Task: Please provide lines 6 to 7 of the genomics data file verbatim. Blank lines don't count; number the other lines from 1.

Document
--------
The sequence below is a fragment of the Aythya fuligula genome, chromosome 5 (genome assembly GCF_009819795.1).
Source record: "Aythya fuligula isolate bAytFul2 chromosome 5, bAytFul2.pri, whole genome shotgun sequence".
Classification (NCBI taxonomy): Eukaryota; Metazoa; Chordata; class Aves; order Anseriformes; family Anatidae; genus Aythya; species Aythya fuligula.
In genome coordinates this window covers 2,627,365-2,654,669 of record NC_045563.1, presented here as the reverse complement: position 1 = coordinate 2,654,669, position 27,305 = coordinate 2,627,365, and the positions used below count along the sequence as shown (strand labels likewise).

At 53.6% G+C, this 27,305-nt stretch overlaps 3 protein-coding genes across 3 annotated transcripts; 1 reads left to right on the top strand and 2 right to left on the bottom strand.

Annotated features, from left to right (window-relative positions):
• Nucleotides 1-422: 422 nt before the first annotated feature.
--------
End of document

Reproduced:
Annotated features, from left to right (window-relative positions):
• Nucleotides 1-422: 422 nt before the first annotated feature.